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This week's editor

Rosemary Belcher-2.jpg

Rosemary Bechler is openDemocracy’s Editor.

Constitutional conventions: best practice

Turkey’s Mosul dream: showing up uninvited to a party or having prepared its seat well in advance?

Turkey is already shouldering the greatest portion of the burden for Syrian refugees.  It should temper its approach regarding Mosul accordingly.

The fight for Mosul: the danger of arming Sunni opponents to Daesh and the Sunni/Shia power struggle

The liberation of Mosul, backed up by Sunni powers, themselves backed up by western powers, will only add to the general feeling of injustice experienced by Shias and will only benefit Iran and its conspiracy theories.

Shia militias can be a greater threat to Iraq’s stability than Islamic State

The current security situation in Iraq is likely to worsen if the abuses of civilians by Shia militias within the PMF are not officially recognised and appropriately responded to.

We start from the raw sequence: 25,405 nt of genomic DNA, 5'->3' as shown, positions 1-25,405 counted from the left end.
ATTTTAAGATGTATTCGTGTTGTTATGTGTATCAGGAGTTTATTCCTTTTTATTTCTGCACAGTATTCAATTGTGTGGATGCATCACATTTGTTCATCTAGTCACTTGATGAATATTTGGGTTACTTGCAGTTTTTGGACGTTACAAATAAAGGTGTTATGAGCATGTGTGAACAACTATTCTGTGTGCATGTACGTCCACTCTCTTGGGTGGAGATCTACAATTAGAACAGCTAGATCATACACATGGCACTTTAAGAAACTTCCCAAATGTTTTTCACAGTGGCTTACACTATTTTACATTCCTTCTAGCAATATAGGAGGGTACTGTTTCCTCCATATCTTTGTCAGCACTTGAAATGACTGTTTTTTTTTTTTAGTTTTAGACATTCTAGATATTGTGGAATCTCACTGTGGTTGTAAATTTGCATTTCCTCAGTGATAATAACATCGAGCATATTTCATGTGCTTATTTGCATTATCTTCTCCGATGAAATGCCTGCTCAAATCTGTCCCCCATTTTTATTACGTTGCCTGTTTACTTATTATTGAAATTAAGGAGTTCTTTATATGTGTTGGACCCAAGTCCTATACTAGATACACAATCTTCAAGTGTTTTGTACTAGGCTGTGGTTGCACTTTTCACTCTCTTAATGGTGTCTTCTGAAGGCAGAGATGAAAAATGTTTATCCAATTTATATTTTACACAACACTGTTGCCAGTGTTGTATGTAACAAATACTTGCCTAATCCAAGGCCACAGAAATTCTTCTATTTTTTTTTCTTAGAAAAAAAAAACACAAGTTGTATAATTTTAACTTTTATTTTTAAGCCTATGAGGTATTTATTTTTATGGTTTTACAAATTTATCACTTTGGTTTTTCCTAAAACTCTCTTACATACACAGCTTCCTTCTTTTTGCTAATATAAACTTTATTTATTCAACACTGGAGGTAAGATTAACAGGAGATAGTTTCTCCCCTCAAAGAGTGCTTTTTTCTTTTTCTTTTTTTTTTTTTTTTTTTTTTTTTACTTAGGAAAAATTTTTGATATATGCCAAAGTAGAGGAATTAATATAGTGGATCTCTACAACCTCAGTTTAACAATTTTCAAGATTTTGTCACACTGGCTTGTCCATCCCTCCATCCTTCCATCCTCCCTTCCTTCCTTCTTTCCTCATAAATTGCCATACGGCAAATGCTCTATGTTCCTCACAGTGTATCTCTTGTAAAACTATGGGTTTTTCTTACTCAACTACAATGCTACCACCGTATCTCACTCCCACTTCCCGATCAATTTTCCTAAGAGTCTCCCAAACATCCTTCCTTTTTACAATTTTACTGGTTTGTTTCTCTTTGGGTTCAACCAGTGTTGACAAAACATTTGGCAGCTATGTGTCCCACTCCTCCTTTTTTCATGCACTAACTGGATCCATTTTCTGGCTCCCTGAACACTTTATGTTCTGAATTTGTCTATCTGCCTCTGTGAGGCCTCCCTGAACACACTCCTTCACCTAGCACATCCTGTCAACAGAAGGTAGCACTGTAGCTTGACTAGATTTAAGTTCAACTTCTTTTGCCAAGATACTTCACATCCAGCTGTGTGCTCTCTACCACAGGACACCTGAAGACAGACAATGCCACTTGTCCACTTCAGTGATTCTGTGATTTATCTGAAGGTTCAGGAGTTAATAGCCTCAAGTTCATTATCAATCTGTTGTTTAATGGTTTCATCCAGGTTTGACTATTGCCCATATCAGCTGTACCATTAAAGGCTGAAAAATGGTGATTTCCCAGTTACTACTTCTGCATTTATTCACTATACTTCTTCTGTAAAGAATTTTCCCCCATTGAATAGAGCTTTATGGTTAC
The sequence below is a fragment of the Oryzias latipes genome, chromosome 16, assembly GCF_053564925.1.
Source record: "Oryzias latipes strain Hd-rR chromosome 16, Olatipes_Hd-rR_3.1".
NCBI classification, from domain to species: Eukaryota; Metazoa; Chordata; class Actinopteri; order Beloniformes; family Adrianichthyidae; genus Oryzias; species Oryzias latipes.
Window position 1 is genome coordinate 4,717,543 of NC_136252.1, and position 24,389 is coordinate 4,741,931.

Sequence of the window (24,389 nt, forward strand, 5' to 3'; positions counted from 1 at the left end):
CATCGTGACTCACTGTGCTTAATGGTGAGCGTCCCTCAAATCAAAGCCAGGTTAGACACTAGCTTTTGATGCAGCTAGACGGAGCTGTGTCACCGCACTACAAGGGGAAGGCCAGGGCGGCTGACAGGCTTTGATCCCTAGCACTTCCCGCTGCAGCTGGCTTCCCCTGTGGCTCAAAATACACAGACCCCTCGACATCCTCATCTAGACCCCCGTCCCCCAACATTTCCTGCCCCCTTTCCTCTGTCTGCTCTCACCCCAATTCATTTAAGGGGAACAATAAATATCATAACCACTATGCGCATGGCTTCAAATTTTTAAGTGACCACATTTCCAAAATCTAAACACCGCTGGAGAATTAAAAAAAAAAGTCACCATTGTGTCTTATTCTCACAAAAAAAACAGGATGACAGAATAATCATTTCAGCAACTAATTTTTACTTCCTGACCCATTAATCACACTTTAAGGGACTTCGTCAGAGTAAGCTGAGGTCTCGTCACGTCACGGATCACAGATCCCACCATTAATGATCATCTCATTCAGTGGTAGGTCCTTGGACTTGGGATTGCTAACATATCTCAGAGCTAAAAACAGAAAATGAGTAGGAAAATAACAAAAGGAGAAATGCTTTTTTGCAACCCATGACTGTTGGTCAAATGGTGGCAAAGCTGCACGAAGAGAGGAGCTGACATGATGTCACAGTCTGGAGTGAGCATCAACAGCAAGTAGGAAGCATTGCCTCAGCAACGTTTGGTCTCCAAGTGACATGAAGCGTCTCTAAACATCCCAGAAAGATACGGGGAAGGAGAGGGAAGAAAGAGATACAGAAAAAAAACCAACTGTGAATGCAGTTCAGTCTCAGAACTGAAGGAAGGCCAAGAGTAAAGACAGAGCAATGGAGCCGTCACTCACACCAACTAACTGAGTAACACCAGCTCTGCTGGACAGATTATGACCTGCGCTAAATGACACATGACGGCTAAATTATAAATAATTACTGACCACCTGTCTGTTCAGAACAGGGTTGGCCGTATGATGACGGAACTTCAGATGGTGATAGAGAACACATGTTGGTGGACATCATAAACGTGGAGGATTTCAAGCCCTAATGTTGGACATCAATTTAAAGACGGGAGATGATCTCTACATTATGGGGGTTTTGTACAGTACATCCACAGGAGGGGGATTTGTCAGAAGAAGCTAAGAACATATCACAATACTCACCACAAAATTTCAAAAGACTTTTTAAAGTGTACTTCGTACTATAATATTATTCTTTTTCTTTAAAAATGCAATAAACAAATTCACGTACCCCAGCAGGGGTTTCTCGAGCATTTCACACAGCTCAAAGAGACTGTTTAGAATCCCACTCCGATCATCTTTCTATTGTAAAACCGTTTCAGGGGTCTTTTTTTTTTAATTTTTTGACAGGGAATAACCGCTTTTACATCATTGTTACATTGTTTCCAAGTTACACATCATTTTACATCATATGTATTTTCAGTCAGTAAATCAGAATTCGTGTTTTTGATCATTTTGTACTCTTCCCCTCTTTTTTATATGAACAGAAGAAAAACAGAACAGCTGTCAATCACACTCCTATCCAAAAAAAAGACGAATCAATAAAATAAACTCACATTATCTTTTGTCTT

Sowing the seeds of conflict in the Middle East

Whatever else they were guilty of, the two authors of the invasion and occupation of Iraq in 2003, George Bush and Tony Blair, displayed an astonishing ignorance of history.

Iraq 13 years on

As life goes on in Baghdad, plans need to be put in place to make people’s lives more bearable. Planning should not wait until the war ends, because in Baghdad, as in much of Iraq, war is now the new normal.

What is missing in President Barzani’s rhetoric for a Kurdish state-building enterprise?

The question before Masoud Barzani is what to do in order to turn state-building rhetoric into a future Kurdish state.

Chilcot tells us what we already knew – how do we implement?

Decisions to go to war don’t just analyze whether we can win. That is the easy part: the superiority of the western military machine makes this an absolute.